1. What Should Realists Say About Honor Cultures?Dan Demetriou - 2014 - Ethical Theory and Moral Practice 17 (5):893-911.
    Richard Nisbett and Dov Cohen’s (1996) influential account of “cultures of honor” speculates that honor norms are a socially-adaptive deterrence strategy. This theory has been appealed to by multiple empirically-minded philosophers, and plays an important role in John Doris and Alexandra Plakias’ (2008) antirealist argument from disagreement. In this essay, I raise four objections to the Nisbett-Cohen deterrence thesis, and offer another theory of honor in its place that sees honor as an agonistic normative system regulating prestige competitions. Since my (...)
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Hi Professor Demetriou,

I've just read the draft of your paper, and I really enjoyed it, especially the bits where you complicate the somewhat simplistic just-so cultural-evolutionary story provided by Ross and Nisbett.  One rarely sees such deep engagement with actual anthropological data in moral-philosophical papers about disagreement, and I think your reflections here are a valuable contribution to this literature.

However, I have a question about the "pluralism" that is on offer, which is "a view urging the moral correctness of  multiple and mutually irreducible comprehensive ethical  outlooks , each suited to  its own dimension  of social life ."  A familiar worry emerges here, which is that you are covertly drawing on a kind of monism which serves to make each of the competing moral systems appear attractive.  The trouble begins with the word "suited": what does it mean to say that a moral outlook is "suited" to a certain dimension of social life?  Presumably, for each dimension, there are more and less suitable outlooks, and one wonders what standard is doing the ranking, here.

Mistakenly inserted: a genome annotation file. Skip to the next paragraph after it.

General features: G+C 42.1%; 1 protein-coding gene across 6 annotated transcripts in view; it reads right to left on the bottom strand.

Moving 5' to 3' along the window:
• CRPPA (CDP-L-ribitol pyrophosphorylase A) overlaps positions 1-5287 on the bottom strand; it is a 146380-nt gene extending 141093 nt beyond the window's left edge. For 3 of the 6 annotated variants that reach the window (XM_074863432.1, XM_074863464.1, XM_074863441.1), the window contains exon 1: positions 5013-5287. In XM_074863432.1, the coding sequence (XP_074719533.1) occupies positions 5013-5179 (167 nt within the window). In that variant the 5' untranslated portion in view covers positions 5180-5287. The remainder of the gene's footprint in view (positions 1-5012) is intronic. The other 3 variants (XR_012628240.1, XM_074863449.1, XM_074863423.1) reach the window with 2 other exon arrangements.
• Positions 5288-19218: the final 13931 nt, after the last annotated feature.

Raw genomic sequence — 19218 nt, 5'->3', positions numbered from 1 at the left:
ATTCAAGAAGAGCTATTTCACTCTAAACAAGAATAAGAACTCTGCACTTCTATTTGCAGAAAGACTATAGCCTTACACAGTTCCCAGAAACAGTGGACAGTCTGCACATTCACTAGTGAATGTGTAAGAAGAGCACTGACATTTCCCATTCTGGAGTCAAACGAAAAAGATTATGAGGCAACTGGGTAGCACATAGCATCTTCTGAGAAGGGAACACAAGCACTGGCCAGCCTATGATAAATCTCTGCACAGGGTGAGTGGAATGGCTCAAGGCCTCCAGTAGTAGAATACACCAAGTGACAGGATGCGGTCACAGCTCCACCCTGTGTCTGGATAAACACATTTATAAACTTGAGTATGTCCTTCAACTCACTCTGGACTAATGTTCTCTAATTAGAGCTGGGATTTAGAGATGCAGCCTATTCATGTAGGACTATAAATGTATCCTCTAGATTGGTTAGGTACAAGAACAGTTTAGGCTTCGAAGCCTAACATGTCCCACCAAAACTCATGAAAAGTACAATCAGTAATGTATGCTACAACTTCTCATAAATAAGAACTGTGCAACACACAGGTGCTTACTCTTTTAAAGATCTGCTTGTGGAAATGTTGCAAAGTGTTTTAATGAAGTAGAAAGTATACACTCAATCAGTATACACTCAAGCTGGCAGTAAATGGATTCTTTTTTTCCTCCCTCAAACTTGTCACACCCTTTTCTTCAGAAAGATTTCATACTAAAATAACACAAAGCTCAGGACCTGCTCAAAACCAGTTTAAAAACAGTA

The same sort of problem appears here:

"1) Why should we accept obligations of justice?  Perhaps: because people do, need to, and  wish to cooperate for mutual material benefit , and the principles of justice tell us how to do so  correctly and how to maintain institutions governing such cooperation... (2) why should we accept obligations of honor? Because people do, need to, and wish to compete for prestige, and honor tells us how to do so correctly and how to maintain institutions governing such competitions."

Now , these claims only follow if there is some general, outlook-independent principle like: "People ought to accept outlooks which correctly enable them to do what they need and wish to do."  This sounds something like a general, higher-prder principle that governs the acceptance of both systems...hence there is no "pluralism".  The problem is exacerbated, I think, by your use of the word "correct" here: if this word is meant to point to a kind of ethical correctness, then there most certainly must be general moral truths that govern just how people are to "correctly" (1) co-operate and (2) compete for prestige. 

So, my question is this: in noting that there is a convergence between the two outlooks and in giving justificatory reasons for this convergence, you're inviting the monist-realist to ask difficult questions about the source of those justificatory reasons.  I suspect that you've encountered this sort of problem before, but I do wonder what you think about it.  Regards,


Reply to Nick Smyth
Hi Nick,
Thanks for the excellent and importnant question. I just noticed this---still not too savvy about how philpapers works---and I want to write something better when I get a chance. But I'm at Brown right now at the SPP. Are you in town?